Department of State

Afghan Girl Roboticists Are Denied Visas and Everybody Is Angry

But the event's sponsor says its visa approval rate was remarkably high and that no other country could offer such access.

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via FIRST Global

The State Department has rejected visa applications from Afghan and Gambian teams hoping to visit the United States for a robotics competition. But FIRST Global, the nonprofit that organized the event, expects all 160 other participant teams to be able to attend. Compared to the historical averages on such visa issuances, the group considers that a great success.

"I've been absolutely amazed at how well the coordination of the United States government State Department has been," says FIRST Global President Joe Sestak, formerly a Democratic congressman from Pennsylvania. More than a third of the participant countries have visa refusal rates of 40 to 80 percent, and many more have refusal rates of 35 percent. Given that, Sestak reports that his group "expected to have about a third of the countries potentially not be able to gain visas." Sestak notes that the State Department helped a number of applicant teams who were rejected on their first tries, and sent a memo to embassies all over the world letting them know about the competition.

In 2016, the visa refusal rate for Afghanistan was about 74 percent and for Gambia about 70 percent. Overall last year, the State Department rejected 2.7 million B1/B2 visas (the type of business travel visas used for the robotics competition).

Yet media coverage frequently left the impression that this year's visa rejections were unusual. A Washington Post editorial claimed the all-girls Afghan team's story had ended in tears "thanks to the U.S.," calling the visa denial "inexplicable" and "self-defeating." Many news reports mention that few B1/B2 visas have approved from Afghanistan this year, but few if any note last year's refusal rate. The English-language Daily Times in Pakistan even suggested that the Afghan team was rejected because it couldn't be fit into the "white savior" narrative.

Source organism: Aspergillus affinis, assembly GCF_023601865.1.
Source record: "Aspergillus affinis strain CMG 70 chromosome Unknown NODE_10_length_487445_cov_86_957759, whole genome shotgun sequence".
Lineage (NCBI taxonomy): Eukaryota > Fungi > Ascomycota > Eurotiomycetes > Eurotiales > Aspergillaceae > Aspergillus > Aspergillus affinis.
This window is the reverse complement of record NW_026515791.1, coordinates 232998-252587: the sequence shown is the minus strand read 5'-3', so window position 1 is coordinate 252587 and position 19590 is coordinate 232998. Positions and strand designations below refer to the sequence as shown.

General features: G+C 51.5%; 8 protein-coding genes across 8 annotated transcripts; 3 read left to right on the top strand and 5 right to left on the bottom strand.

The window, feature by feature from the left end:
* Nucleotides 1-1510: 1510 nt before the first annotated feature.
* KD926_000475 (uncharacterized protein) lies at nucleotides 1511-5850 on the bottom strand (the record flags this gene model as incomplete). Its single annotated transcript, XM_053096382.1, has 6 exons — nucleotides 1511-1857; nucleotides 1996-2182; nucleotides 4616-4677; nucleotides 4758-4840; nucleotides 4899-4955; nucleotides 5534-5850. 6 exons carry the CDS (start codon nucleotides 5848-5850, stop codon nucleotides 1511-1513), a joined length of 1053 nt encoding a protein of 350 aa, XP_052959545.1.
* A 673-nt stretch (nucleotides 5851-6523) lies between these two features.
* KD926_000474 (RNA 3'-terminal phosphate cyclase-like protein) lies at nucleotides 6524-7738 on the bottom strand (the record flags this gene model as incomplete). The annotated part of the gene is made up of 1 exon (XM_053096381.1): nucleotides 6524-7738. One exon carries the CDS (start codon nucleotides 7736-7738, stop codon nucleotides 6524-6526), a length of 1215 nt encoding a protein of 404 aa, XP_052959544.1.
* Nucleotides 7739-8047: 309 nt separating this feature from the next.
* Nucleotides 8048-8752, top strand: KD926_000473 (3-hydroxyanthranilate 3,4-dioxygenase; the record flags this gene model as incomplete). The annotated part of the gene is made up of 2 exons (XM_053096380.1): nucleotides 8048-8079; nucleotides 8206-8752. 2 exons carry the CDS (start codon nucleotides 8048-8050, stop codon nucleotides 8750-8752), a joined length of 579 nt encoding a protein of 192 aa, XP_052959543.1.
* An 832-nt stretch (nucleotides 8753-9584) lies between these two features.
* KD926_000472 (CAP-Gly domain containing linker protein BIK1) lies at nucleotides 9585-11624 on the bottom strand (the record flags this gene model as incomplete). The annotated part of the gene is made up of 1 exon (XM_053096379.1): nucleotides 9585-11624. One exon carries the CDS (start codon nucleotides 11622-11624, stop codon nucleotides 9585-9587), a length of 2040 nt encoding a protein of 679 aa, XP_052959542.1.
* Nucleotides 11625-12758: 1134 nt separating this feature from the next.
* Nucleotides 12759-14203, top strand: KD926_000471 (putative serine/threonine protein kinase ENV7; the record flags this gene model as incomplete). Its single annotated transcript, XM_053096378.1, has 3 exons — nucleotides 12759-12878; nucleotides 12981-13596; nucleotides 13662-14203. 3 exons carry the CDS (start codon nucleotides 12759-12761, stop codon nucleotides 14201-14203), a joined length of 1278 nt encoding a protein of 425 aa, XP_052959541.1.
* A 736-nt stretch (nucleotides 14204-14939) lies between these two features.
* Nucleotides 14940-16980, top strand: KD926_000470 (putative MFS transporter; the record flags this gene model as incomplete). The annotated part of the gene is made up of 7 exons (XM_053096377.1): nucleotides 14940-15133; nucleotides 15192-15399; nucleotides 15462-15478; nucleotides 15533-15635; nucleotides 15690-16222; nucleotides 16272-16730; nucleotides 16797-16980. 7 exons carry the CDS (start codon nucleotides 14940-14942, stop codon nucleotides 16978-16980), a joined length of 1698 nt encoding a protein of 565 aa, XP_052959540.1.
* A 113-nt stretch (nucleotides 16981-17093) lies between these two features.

Sestak has written several letters, including one he posted on Facebook, to try to clarify the matter.

"The first interview that I gave, they didn't take what I had said, but you know, I understand that," Sestak says. "Journalists need to do what they feel is right and I accept that."

Sestak also rejects the idea that such competitions should be held outside the country in the age of Trump. "No other nation would have such access as ours," he says. "The proof of that is Iran's coming. Sudan's coming." Both countries are affected by President Trump's travel ban.

The Iranian team did face a different hurdle related to U.S. foreign policy. A number of teams come from countries that face U.S. sanctions. While FIRST Global was able to ship materials to Cuba and Sudan, they were unable to do the same for the Iranians. Instead, Iran's team worked with American high school students to build a robot remotely. The Iranians will attend the competition next week.

The teams from Afghanistan and Gambia were allowed to ship their robots to the U.S. So if they're unable to secure visas at the last moment, they will still participate in the competition via Skype.

Despite the high rate of visa approval for this competition, visa issuances have gone down during the Trump administration. In 2016 the State Department approved about 2,000 B1/B2 visas for Afghanistan, but it is on track to approve closer to 1,000 this year. Last year it approved about 23,000 B1/B2 visas for Iran and 13,000 for Iraq; this year the numbers are on track to be 13,000 from Iran and 7,700 from Iraq. Other travel ban countries have fared worse. More than 1,400 B1/B2 visas were approved for Libyans last year; this year Libya is on track for just 150 approvals.

But Trump's border-control rhetoric is often far harsher than what U.S. laws actually permit. When media outlets paint the grimmest possible portrait of travel to the United States, they end up helping Trump, because they treat his words as the overwhelmingly defining factor in an area that in fact is far more complex and is not exclusively under the president's control.

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  1. But, but, if they are allowed to come here, they will unleash their self-replicating battle-bots that will destroy the country…

    1. And they will be HERE, in this country they are destroying, They will be the first robot-assisted suicide EVER.

      How awesome is that!

    2. Aren’t they just Legos that were programmed for them by American academics?

      Whenever I hear the words “girls and STEM” I unsafe my Browning.

  2. Come on! Afghanistan is a country of rubble (partly thanks to the USSR and USA) where most people don’t have much and women are treated as if they lived in the 15th Century.

    We are supposed to believe that Afghan girls are entering this competition for robotics rather than meeting male suitors in the USA on visitor visas?

    I will believe these young women are robotics enthusiasts if I see pictures of their robot experiments and extra parts laying around.

    1. Well, I’m sure they’ve seen a lot of American robots doing ‘work’ on the side of the road…and that being said I imagine a lot of girls in countries like Afghanistan probably want out so they can do things like play with robots all day too.

    2. Jesus Crist, dude. Most people don’t have much doesn’t mean nobody has anything. Check the video on the WaPo link. There are pictures of just that. If that’s not good enough, 10 seconds on Google will get you more.

      1. I have to go to WaPo then. I will take your word for it that there are great pictures of them with all sorts of parts and its not a propaganda job.